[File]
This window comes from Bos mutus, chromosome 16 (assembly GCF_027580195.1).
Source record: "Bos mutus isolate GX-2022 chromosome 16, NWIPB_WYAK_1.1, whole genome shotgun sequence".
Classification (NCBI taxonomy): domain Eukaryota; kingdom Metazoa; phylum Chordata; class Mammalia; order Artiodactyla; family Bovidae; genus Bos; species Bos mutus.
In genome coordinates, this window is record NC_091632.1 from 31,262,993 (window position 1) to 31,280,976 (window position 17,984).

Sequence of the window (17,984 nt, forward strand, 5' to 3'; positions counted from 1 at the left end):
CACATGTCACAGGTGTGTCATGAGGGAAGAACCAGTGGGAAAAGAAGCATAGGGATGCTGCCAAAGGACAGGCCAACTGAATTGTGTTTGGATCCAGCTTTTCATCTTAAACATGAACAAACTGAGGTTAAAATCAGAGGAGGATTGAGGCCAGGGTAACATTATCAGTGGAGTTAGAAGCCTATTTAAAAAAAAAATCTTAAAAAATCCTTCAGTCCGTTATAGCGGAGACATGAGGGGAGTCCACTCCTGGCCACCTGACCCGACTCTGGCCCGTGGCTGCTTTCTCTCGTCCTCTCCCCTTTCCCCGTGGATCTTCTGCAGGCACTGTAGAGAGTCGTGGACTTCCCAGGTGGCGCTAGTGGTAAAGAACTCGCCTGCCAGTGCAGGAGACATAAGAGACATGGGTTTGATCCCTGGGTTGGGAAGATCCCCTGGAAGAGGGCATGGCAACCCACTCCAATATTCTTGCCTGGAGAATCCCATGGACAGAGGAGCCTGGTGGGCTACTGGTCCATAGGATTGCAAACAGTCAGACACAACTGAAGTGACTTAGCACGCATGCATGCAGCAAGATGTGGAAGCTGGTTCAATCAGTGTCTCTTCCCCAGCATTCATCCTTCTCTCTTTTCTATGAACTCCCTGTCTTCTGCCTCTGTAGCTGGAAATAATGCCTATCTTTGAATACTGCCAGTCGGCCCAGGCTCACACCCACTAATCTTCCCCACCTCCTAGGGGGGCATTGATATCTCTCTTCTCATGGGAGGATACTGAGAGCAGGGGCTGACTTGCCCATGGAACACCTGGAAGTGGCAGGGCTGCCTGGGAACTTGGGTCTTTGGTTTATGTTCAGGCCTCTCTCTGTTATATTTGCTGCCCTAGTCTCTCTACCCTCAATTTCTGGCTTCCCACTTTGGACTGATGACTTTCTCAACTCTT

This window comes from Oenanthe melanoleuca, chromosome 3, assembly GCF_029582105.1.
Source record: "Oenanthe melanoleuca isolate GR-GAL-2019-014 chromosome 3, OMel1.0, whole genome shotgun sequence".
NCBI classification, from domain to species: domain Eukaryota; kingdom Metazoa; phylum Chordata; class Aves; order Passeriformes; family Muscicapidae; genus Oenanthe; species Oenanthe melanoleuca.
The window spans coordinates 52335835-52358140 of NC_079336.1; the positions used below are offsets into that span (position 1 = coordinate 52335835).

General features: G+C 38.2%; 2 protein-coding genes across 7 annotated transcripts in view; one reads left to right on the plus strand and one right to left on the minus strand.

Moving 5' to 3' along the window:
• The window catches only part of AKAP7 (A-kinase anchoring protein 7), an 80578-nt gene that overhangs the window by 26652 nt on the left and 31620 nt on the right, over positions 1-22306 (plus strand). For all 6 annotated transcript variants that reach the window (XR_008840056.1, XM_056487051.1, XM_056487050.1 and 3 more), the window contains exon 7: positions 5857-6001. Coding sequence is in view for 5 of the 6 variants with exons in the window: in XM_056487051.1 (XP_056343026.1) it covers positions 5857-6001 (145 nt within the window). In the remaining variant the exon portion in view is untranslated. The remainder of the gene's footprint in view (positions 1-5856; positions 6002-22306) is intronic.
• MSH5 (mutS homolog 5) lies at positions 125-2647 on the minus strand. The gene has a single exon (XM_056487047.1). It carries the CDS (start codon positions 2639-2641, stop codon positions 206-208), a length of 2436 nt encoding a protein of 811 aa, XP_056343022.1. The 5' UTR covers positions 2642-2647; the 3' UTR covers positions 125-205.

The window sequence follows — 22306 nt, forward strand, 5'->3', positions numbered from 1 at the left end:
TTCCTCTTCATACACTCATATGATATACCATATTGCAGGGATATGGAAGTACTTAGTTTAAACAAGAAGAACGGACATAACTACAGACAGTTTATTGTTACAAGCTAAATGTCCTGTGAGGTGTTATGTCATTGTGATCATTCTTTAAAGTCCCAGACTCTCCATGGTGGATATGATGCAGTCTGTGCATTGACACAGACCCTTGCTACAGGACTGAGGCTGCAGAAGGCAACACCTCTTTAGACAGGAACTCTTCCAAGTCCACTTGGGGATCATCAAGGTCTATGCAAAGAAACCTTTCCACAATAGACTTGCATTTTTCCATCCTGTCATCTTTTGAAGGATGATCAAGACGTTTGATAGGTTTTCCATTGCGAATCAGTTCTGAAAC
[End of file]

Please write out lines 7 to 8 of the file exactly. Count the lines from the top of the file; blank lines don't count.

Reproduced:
This window comes from Oenanthe melanoleuca, chromosome 3, assembly GCF_029582105.1.
Source record: "Oenanthe melanoleuca isolate GR-GAL-2019-014 chromosome 3, OMel1.0, whole genome shotgun sequence".